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Eric Holder at 5: Eying #3 All-Time AG Service Mark in 2014

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With Holder currently in fifth place for attorney general service, by December only William Wirt and Janet Reno will have recorded longer tenures in U.S. history

ericholder10.jpgMany of Eric Holder's critics have been calling for his dismissal for years, but the nation's 82nd Attorney General just keeps on ticking.

Monday marked exactly five years since Holder's first day on the job, some 1,826 days ago on February 3, 2009.

Although conservatives have hoped for his resignation or firing for quite some time, Holder has politically survived thus far, and, as a result, has subsequently climbed up the ladder in all-time Attorney General service.

A Smart Politics analysis finds Holder currently claims the fifth longest tenure among the 82 individuals to hold the post of U.S. Attorney General in the nation's history and the third longest since the turn of the 20th Century.

Since his election to a second term, President Obama has experienced the usual high rate of departures from his cabinet heads: Hillary Clinton (State), Tim Geithner (Treasury), Leon Panetta (Defense), Ken Salazar (Interior), Hilda Solis (Labor), Ray LaHood (Transportation), Janet Napolitano (Homeland Security), and Steven Chu (Energy) all left in 2013.

That leaves only Holder, Tom Vilsack (Agriculture), Kathleen Sebelius (Health & Human Services), Arne Duncan (Education), Shaun Donovan (Housing & Urban Development), and Erik Shinseki (Veterans Affairs) from Obama's original team.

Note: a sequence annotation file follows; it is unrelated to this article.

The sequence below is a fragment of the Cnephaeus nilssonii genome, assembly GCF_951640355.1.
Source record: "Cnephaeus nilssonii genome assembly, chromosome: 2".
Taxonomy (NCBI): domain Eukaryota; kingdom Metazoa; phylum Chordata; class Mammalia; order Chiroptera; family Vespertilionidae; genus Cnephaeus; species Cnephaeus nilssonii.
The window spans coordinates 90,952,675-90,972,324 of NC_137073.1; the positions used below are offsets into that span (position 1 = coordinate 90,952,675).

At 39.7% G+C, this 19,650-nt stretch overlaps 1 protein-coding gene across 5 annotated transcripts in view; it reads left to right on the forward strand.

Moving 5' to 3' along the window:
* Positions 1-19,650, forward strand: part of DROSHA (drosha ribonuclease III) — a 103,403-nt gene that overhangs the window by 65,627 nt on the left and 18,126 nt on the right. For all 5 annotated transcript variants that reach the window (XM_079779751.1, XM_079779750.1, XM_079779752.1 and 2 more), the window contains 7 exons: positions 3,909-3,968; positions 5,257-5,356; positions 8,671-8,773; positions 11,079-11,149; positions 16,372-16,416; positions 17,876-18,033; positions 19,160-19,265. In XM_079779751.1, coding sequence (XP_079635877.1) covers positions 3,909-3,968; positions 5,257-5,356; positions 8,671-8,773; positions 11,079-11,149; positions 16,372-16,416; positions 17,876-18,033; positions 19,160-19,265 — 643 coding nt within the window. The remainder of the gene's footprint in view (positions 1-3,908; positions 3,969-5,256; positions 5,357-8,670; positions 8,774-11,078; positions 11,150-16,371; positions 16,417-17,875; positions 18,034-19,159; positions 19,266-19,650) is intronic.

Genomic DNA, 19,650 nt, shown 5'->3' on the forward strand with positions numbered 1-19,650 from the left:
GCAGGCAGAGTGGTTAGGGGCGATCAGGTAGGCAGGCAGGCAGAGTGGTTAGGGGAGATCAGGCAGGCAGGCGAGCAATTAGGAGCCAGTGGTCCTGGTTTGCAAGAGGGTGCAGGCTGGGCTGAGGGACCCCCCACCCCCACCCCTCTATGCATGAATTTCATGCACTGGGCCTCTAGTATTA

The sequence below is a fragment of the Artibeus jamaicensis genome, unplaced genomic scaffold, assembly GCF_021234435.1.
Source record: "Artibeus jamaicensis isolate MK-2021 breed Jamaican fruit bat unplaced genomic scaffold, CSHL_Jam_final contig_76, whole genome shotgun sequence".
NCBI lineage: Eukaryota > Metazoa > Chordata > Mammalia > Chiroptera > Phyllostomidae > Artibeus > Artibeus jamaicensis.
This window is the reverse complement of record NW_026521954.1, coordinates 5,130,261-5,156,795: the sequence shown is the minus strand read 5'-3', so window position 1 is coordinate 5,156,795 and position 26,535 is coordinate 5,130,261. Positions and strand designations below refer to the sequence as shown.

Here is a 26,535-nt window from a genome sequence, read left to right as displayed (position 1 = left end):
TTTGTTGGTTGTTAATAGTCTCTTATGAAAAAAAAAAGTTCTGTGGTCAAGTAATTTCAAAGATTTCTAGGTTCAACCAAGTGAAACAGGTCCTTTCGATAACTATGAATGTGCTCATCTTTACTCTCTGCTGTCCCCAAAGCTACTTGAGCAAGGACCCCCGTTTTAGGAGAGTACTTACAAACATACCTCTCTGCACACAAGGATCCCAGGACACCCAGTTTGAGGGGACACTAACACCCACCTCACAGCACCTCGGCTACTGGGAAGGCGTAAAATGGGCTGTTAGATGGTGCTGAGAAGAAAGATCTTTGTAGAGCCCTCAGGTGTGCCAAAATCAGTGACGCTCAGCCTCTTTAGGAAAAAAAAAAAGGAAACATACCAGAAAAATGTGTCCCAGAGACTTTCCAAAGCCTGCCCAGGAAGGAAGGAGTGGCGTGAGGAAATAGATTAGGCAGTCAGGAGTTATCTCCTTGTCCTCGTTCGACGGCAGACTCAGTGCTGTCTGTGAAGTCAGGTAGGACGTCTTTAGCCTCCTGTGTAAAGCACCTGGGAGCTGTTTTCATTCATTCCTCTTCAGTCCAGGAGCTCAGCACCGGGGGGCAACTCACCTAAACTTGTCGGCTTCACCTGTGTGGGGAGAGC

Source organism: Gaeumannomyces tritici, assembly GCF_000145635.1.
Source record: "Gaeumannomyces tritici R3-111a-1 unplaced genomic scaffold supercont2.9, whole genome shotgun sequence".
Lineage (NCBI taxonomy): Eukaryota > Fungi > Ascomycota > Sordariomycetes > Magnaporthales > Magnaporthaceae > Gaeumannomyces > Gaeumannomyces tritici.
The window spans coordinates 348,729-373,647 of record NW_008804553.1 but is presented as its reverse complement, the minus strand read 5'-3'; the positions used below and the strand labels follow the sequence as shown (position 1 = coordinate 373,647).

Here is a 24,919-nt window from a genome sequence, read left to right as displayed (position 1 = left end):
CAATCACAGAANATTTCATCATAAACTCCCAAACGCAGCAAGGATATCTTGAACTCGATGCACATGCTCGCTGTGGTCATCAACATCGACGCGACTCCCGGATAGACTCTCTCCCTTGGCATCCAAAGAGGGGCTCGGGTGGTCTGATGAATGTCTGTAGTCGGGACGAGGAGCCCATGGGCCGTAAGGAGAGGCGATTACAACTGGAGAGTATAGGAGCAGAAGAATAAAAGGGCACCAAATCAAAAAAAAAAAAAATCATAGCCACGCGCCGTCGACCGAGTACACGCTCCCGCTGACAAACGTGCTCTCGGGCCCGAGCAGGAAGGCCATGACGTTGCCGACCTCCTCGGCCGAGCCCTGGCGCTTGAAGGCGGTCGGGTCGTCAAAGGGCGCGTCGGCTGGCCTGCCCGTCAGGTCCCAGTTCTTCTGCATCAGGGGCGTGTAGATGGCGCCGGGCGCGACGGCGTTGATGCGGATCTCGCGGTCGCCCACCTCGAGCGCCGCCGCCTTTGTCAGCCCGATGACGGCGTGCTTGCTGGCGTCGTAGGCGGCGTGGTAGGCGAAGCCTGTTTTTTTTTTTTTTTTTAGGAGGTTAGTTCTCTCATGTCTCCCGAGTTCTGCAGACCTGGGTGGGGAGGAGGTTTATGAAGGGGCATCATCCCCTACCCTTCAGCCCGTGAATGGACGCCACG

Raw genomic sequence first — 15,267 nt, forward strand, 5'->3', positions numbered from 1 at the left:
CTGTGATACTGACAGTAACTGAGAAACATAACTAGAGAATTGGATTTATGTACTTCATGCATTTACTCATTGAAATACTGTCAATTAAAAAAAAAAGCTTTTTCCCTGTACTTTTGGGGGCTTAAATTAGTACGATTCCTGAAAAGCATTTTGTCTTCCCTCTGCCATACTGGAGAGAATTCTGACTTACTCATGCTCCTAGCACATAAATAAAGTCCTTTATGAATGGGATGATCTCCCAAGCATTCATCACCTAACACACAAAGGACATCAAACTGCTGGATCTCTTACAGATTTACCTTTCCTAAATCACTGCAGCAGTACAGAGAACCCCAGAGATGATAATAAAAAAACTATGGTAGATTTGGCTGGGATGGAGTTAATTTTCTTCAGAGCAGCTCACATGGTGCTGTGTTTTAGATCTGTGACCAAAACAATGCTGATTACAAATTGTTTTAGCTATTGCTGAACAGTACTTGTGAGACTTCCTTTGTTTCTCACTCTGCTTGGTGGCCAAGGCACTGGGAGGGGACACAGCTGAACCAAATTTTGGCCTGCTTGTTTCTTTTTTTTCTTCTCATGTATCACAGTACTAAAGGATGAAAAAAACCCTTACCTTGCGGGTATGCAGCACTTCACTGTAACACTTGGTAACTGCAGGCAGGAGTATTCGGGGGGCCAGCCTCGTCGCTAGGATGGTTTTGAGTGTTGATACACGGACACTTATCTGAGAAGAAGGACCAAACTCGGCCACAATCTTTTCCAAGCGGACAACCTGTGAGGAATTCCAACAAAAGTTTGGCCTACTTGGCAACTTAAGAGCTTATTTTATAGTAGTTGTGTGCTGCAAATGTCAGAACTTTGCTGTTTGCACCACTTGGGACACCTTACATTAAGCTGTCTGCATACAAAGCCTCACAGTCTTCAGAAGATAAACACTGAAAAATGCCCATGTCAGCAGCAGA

Holder has served 1,826 days in office through Monday, ranking #5 among AGs in history - passing Caesar Rodney for fifth place on the all-time list last December.

Rodney served 4 years, 10 months, 15 days in the Thomas Jefferson and James Madison administrations (1807-1811).

The month prior, Holder moved ahead of Andrew Jackson/Martin Van Buren AG Benjamin Butler (1833-1838, 4 years, 9 months, 13 days) and Dwight Eisenhower AG Herbert Brownell (1953-1957, 4 years 9 months, 18 days).

And now Holder has #4 and #3 in sight during the coming months.

First on deck is Charles Lee, who served 5 years, 2 months, 22 days (1,910 days) under George Washington and John Adams from 1795 to 1801.

Holder is slated to pass Lee on April 29th of this year.

If Holder makes it through the spring, summer, and autumn, he will also pass up Homer Cummings in 2014.

Cummings served 5 years, 9 months, 29 days (2,130 days) during Franklin Roosevelt's first two terms and is scheduled to be leapfrogged by Holder on December 5, 2014.

If Holder does serve into the end of Obama's 8th year in office, he will end up second on the all-time list.

Holder would pass Bill Clinton AG Janet Reno on December 16, 2016. Reno was in office for 7 years, 10 months, 8 days (2,871 days).

With a record that is unlikely ever to be broken, William Wirt ranks first in days served with 4,126 (11 years, 3 months, 16 days) in the administrations of James Monroe and John Quincy Adams.